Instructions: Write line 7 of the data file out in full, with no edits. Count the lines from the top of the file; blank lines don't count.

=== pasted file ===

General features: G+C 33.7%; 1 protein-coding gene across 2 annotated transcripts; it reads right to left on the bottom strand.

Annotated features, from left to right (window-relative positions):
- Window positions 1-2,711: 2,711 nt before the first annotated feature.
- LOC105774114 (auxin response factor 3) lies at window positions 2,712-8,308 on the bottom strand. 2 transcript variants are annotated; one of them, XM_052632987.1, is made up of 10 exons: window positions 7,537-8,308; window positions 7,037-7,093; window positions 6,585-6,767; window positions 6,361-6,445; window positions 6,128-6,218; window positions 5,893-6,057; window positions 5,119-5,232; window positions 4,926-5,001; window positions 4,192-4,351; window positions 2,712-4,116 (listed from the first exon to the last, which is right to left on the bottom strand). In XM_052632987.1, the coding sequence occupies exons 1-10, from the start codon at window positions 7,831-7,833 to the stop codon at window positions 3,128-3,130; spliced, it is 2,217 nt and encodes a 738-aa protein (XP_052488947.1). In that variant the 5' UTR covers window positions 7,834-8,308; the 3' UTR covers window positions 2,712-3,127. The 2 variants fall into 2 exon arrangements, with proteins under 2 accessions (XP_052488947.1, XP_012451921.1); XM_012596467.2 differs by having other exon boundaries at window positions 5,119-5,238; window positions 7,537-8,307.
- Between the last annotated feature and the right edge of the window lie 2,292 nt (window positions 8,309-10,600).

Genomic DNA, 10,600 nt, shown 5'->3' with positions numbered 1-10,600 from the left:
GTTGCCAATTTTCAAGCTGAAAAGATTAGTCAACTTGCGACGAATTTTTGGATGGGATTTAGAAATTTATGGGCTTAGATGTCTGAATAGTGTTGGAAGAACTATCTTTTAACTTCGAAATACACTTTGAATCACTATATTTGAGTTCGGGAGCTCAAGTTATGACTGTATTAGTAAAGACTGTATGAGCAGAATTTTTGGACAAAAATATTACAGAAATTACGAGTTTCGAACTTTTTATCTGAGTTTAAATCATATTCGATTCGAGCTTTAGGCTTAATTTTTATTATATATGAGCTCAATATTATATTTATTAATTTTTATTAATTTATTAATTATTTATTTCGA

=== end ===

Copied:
GTTGCCAATTTTCAAGCTGAAAAGATTAGTCAACTTGCGACGAATTTTTGGATGGGATTTAGAAATTTATGGGCTTAGATGTCTGAATAGTGTTGGAAGAACTATCTTTTAACTTCGAAATACACTTTGAATCACTATATTTGAGTTCGGGAGCTCAAGTTATGACTGTATTAGTAAAGACTGTATGAGCAGAATTTTTGGACAAAAATATTACAGAAATTACGAGTTTCGAACTTTTTATCTGAGTTTAAATCATATTCGATTCGAGCTTTAGGCTTAATTTTTATTATATATGAGCTCAATATTATATTTATTAATTTTTATTAATTTATTAATTATTTATTTCGA